CLEVELAND (AP) — In the Cleveland Indians amazing run to the World Series, as the team played hard and gave every ounce until the final, extra-inning out in a seventh-game loss to the Chicago Cubs, one veteran played hurt.
High in the bleachers, John Adams banged his bass drum, the sound Indians fans have come to know for more than four decades as the heartbeat of the home team.
He banged with fervor, as he always has, despite the blow dealt to him earlier in the series. On Oct. 28, when the Indians were in Chicago winning Game 3, Adams lost his day job.
Adams, 65, of Brecksville, had worked for 40 years as a technician at AT&T. He said he’d hoped to work at least another year. “But it’s not my choice,” he said.
He’s doing his best to take it in stride. After he lost his job and then the Tribe lost, “My neighbor said, ‘What are you going to do now? Lose your car?’ I said, ‘No, I’m going to lose a neighbor!’ “
He said he is on the AT&T payroll until Dec. 27.
“If I don’t find another job by then, I guess I’ll just take my retirement,” he said.
Adams isn’t asking anyone to cry for him.
“As bad as this is, I am still blessed.” — Indians drummer John Adams on losing his day job.
“There’s a lot of people in a lot worse shape than I am financially and they got kids still going to school, they got a mortgage payment to make they don’t have money for,” said Adams, who is divorced and doesn’t have children. “I don’t have that situation. As bad as this is, I am still blessed.”
He said he’ll still be there for every Indians home game; the team provides him with season tickets, for himself and his drum, under a sign that reads, “#1 Tribe Fan. John Adams.” The drum is the same 26-inch bass drum from a set he bought upon seeing an ad in the Trading Times for $25 when he was 22. He replaces the top head, the one he bangs, about twice a year. The bottom head is original.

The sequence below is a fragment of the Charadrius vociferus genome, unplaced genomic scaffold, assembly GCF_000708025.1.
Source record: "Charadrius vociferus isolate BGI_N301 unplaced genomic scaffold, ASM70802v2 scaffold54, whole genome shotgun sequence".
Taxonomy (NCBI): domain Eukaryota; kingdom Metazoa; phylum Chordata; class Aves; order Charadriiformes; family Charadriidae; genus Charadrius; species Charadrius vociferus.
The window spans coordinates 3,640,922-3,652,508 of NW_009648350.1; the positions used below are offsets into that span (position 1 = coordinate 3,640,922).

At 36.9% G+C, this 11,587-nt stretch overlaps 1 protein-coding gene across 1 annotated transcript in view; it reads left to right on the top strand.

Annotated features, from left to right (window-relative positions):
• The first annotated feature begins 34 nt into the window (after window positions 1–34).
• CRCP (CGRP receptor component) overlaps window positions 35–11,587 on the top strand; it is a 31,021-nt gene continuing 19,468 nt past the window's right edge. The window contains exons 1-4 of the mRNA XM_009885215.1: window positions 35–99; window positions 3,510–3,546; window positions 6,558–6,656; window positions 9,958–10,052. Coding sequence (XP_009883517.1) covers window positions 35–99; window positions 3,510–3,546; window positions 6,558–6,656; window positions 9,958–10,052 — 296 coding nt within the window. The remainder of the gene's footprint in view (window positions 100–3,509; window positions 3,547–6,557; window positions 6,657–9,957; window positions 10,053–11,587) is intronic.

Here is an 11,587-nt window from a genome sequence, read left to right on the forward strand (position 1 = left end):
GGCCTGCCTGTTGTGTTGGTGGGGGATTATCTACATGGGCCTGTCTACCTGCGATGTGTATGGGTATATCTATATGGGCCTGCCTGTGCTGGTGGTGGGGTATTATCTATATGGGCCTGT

Adams loves the Tribe gig. He’s only missed about 40 games in 43 years. “But that’s not a job,” he said.
He does want to work; he doesn’t want to bang on his drum all day.
In addition to the Tribe games, Adams has worked without pay at Cleveland State University for 38 years, co-teaching a graduate level course for teachers on physical education, specifically aquatics, for students with disabilities. He started that course after he’d worked as a swim instructor at Cudell Recreation Center in Cleveland and assisted an arthritic man with water therapy.
Ideally, he’d like to play off of the teaching experience and find work as a trainer of some sort, whether in the corporate world or elsewhere. He’s got a broad base of skills from his AT&T career, too, from website development to setting up computer networks.
“I’ve done everything at the phone company but legal and medical,” he said.
The CSU grad also plans to pursue his master’s in education there, with a concentration in course development.
“I figure I can use that for a lot of things,” said Adams.
He jokes that he’d be happy to take a minimum wage job. Major League minimum. “That’s 600-K a year. One year of that, I’ll be all set. But I can’t hit or throw a curveball. So guess what? I belong where I belong.”
The guys who did belong on the field for the Tribe in 2016 did an incredible job, he said. He was proud to be a fan. And he has no doubt about this: “They did a great job and with only two starting pitchers! Incredible. If we had all our starters, we would have blown the Cubs away. Five games, and that’s it.”
Instead, he’ll be back at it next year, in the bleachers and, he hopes, at work.
There is one non-negotiable demand for any potential job, though. “I would say ‘no’ to second or third shift,” he said.
The reason should be obvious. The Tribe plays at night, and he’s got a drum to beat.
Information from: The Plain Dealer, http://www.cleveland.com
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